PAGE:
How to reawaken a brand's heritage

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Rebranding by going back to a brand’s roots has been high on the agenda in recent years, with widespread talk of the ‘retro design’ trend. But trying to reawaken a brand's heritage isn't just a case of digging around in the archives looking for a suitable retro font or reviving the brand's best logo

According to Spencer Buck – co-founder and creative partner at Bristol’s Taxi Studio – talk of trends is irrelevant. “Quite simply, you do it when it’s the right thing to do,” he shrugs. “I hate the reference to a ‘trend’ as that implies transience, whereas the point is to design the brand into a place where it’s more timeless and robust. But the sad reality is that some brands were the best versions of themselves many years ago.”  

Brand equity can be eroded over time, Buck explains: “It washes away critical points of difference – brand USP, in old money – until the brand becomes normalised in the marketplace.  

“Our job is to identify the point it all went wrong, then seek to bring the brand back to being the best version of itself. Digging in the archives is not a ‘fix all’ for all branding briefs, but it’s also not a bad place to start if the brand has drastically lost its way over time.”  Here's how to do it...

01. Find the enduring benefit

royal ascot rebrand

The Clearing's rebrand of Royal Ascot tapped into the brand's heritage

Richard Buchanan, MD at The Clearing, draws attention to several brands in the FMCG and automotive sectors that have been resurrected for modern times, including Arctic Roll, Monster Munch, Fiat 500, Beetle and Mini.  

“They were built on sentimentality, but also a reservoir of goodwill that exists in consumers’ minds,” he explains. “But those consumers alone aren’t enough to ensure that brand is successful in future. They have to appeal to new audiences.”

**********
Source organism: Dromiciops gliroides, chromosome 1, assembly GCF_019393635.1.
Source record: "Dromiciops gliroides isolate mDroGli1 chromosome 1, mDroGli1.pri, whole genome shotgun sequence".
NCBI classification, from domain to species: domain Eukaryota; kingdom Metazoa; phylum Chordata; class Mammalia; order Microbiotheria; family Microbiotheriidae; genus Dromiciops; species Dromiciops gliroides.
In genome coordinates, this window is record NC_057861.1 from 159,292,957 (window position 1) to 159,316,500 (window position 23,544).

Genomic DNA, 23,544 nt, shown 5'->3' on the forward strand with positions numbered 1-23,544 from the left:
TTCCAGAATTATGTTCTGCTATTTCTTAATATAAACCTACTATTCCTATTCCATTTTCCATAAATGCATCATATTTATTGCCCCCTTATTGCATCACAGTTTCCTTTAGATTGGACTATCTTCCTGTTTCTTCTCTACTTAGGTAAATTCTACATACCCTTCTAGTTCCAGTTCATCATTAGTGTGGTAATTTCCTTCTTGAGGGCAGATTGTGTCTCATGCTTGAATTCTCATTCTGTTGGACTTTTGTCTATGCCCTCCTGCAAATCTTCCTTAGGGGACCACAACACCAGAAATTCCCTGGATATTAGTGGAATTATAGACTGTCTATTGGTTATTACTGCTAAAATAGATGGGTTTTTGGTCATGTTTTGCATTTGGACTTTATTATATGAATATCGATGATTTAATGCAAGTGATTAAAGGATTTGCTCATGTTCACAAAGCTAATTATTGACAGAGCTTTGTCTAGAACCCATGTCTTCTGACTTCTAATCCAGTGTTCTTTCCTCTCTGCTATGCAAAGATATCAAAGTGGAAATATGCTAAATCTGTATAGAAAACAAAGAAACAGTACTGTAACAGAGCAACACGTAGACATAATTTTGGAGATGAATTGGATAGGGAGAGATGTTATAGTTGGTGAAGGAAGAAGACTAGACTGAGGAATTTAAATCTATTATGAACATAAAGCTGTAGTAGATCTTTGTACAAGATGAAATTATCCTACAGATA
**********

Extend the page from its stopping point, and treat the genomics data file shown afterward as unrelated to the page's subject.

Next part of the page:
Ultimately, Buchanan adds, for a rebrand to tap into some long-lost heritage it needs to have something substantial in its DNA that’s worth reawakening in the first place. “Heritage just for heritage’s sake won’t work,” he argues. “There has to be something at the core of the brand to give you that connection. Mini reflected popular culture in the 1960s; the ‘Mini Adventure’ campaign repackaged that in a more urban way. It’s not just graphic or verbal veneer: there must be an intrinsic benefit.

"There needs to be a benefit that’s as relevant today as it was then,” he says. “Some essence, or attitude, that can be reimagined for a new audience. You need to identify those golden nuggets, those little gems that make that brand special.”  

02. Don't push it if it's not working

Guinness logos evolving over time

Design Bridge delved into the archives to rebrand Guinness

According to Chloe Templeman, creative director at Design Bridge, the agency often works with long-standing brands whose rich heritage may have been forgotten or somehow ‘lost’ over time. “It’s our job to find those hidden gems, and tell those stories through design in a way that is relevant today,” she says, giving the agency’s rebrand of Guinness, as an example.